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Meine Kanäle: Comedy & Cartoons / Reise-Abenteuer / Vlog-Schrott
21. November 2007 / 03:47

Learning Thai etiquette

Übernächsten Montag lande ich in Bangkok. Für eine gute Vorbereitung ist es nie zu spät. Mal sehen, worauf ich alles achten muss. Was sagt denn der Lonely Planet?

Du liebe Güte …

the monarchy: It’s also considered a grave insult to Thai nationhood, and to the monarchy, not to stand when you hear the national or royal anthems. Radio and TV stations in Thailand broadcast the national anthem daily at 8am and 6pm […] The Thais stop whatever they’re doing to stand during the anthem and visitors are expected to do likewise. The royal anthem is played just before films are shown in public cinemas; again, the audience always stands until it’s over.

Fast so wie bei uns:

Religion: Monks are not supposed to touch or be touched by women. If a woman wants to hand something to a monk, the object should be placed within reach of the monk or on the monk’s „receiving cloth“ and not handed directly to him.

Kann mir nicht passieren:

Social conventions: In the more traditional parts of the country, it is not proper for members of the opposite sex to touch one another, either as lovers or as friends.

ahem. *cough*
War Thailand nicht für seinen ausschweifenden Sex-Tourismus bekannt?
Jedenfalls: Keine Massagen und Klamottenbaden für mich bitte:

beaches: The importance of modesty extends to the beach as well. Except for urban Bangkokians, most Thais swim fully clothed. […] Baring private parts helps promote the misconception that Western women and men are advertising themselves for sex.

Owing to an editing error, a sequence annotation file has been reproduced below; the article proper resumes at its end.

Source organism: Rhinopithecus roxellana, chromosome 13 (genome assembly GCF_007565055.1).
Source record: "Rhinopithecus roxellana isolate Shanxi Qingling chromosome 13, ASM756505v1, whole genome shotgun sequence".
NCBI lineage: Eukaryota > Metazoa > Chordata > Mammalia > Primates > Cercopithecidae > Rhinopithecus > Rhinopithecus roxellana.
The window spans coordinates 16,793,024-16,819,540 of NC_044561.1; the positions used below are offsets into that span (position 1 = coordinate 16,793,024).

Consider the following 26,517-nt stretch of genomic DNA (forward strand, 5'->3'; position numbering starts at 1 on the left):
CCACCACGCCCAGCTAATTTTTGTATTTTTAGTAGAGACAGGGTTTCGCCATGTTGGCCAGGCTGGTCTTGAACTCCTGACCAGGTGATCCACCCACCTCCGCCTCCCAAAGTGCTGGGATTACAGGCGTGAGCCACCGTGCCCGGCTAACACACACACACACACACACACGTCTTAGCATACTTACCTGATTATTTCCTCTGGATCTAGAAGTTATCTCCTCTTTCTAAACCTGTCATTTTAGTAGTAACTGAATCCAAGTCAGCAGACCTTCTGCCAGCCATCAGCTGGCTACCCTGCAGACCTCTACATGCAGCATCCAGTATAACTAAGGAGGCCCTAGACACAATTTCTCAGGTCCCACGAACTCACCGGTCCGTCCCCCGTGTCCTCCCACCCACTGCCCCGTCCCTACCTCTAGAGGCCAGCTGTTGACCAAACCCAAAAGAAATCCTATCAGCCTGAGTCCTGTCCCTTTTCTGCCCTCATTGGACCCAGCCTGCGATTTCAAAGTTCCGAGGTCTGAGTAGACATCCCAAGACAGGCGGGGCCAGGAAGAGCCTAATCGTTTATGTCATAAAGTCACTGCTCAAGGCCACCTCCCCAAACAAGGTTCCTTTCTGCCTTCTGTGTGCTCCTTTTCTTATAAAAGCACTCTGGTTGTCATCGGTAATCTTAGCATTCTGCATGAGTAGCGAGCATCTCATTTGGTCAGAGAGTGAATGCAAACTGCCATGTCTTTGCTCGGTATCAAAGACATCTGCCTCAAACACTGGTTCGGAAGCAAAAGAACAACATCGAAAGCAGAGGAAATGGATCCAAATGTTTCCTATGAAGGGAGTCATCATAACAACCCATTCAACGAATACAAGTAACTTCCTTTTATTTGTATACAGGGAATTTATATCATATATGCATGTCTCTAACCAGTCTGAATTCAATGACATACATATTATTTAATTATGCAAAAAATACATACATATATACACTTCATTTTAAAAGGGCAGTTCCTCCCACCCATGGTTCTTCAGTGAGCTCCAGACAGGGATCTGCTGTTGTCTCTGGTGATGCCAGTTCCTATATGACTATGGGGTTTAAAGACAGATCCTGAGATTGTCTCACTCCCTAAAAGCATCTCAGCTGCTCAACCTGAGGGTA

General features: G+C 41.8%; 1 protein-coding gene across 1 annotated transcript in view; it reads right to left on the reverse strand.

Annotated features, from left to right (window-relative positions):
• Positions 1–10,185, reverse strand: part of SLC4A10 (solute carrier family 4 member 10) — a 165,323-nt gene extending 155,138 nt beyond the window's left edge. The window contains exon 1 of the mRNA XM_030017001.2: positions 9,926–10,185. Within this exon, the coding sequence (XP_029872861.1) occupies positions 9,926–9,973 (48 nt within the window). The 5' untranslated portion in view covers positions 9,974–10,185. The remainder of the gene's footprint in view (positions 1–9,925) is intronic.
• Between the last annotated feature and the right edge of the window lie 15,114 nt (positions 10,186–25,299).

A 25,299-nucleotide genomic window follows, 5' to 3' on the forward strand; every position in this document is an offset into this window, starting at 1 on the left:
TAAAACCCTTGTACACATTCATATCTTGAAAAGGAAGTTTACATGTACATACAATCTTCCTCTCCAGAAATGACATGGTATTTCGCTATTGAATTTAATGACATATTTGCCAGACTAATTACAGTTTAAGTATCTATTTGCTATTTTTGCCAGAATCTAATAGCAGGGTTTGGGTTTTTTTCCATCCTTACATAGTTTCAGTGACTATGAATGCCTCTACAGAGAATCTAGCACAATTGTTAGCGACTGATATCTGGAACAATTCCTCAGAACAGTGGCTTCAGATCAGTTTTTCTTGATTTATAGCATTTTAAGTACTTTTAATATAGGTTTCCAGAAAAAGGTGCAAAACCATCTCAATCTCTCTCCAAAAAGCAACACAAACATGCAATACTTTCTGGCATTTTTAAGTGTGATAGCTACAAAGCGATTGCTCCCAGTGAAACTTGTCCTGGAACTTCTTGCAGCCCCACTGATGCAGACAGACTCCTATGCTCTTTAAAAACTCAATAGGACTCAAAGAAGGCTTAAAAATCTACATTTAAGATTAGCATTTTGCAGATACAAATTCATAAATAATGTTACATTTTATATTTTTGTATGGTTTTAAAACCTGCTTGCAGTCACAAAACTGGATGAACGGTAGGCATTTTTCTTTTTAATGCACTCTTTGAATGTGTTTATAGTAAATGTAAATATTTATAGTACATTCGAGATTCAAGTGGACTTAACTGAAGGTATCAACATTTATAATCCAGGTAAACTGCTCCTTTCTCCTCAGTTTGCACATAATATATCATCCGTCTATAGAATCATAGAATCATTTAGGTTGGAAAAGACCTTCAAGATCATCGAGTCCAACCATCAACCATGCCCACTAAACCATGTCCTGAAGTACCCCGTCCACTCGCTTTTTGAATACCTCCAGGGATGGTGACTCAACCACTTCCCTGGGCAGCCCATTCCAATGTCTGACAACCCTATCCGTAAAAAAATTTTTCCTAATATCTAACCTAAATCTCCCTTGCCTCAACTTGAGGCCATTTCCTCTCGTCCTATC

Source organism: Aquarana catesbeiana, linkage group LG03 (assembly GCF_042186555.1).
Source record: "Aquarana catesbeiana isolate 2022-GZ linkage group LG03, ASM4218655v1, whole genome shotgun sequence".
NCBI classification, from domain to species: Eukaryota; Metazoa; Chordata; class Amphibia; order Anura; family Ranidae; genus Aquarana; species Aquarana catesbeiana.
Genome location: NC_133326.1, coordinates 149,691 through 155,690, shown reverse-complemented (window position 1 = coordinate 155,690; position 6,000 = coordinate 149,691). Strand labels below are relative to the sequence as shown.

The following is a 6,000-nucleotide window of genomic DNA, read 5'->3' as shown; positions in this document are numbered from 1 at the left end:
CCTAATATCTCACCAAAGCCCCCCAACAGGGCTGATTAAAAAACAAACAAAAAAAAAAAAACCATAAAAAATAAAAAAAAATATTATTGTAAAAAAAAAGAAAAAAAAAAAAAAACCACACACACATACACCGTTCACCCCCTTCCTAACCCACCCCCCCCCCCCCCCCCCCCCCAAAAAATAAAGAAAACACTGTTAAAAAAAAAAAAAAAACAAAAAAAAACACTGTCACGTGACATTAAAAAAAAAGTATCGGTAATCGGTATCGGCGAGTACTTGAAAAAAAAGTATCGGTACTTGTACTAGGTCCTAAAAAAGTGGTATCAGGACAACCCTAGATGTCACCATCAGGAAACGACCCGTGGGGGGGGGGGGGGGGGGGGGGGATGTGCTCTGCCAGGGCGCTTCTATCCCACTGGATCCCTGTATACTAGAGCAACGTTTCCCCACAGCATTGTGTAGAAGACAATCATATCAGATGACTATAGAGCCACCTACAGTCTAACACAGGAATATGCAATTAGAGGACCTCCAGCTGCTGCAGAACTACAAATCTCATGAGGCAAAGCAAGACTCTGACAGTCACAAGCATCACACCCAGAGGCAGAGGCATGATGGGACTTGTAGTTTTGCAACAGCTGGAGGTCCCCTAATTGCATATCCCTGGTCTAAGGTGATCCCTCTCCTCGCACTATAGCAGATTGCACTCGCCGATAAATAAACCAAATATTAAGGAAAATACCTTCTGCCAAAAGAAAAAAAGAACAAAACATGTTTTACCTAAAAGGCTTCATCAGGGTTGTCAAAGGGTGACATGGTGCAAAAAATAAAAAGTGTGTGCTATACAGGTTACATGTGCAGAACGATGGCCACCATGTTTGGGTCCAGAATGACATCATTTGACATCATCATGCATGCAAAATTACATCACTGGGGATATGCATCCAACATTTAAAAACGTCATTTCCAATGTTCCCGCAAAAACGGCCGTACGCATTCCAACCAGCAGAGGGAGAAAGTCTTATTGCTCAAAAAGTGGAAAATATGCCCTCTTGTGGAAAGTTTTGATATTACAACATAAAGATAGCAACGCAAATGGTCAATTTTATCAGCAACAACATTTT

Thailand kämpft also nicht nur gegen Kinderprostitution. Man kann auch sagen, dass alle Thais pedophob sind:

head & feet taboos: Not every establishment asks for shoe removal, but a good sign that this is required is a pile of shoes left at or near the entrance. Several Thais have confided in us that they can’t believe how oblivious some foreigners seem to be of this simple and obvious custom. To them wearing shoes indoors is just plain disgusting and rude.
Don’t prop your feet on chairs or tables while sitting, especially at a restaurant or in a guesthouse. This is an obvious one as you wouldn’t treat a public place back home like your living room, so why start now in a culture that is footphobic?



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